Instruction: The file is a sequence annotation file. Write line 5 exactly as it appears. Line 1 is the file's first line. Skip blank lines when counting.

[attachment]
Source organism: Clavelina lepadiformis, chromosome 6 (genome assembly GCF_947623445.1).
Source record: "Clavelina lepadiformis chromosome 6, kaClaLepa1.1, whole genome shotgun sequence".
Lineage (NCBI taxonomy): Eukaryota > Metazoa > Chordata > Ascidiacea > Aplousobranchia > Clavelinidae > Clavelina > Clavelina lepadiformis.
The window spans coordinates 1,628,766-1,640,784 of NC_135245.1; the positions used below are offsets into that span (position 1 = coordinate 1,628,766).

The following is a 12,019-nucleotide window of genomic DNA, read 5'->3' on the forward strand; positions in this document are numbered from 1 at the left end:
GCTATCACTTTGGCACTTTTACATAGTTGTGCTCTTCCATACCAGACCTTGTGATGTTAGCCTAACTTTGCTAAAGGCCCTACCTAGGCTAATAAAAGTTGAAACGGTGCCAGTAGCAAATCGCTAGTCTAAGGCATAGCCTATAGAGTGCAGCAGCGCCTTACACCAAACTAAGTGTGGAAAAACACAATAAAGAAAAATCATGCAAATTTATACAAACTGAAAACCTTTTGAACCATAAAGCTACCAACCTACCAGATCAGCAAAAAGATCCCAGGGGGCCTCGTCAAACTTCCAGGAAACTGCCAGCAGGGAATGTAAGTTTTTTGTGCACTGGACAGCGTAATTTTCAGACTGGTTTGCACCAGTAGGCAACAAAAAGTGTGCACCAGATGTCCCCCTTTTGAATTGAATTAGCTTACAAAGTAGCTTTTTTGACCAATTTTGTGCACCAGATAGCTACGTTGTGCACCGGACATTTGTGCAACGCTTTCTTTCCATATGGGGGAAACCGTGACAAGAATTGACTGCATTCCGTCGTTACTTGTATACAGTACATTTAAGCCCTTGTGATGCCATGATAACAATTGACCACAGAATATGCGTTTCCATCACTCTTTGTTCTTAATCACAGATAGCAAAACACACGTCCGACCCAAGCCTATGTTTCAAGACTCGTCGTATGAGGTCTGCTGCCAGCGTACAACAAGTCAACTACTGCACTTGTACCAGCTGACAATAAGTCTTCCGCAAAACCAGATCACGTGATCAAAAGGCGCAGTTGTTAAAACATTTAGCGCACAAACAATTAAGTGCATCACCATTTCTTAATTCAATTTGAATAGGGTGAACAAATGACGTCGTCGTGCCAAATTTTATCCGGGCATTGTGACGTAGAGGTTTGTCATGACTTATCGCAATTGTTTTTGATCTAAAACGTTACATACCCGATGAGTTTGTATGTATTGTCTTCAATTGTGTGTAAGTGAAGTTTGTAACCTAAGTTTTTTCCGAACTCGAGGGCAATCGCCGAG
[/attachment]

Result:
The following is a 12,019-nucleotide window of genomic DNA, read 5'->3' on the forward strand; positions in this document are numbered from 1 at the left end: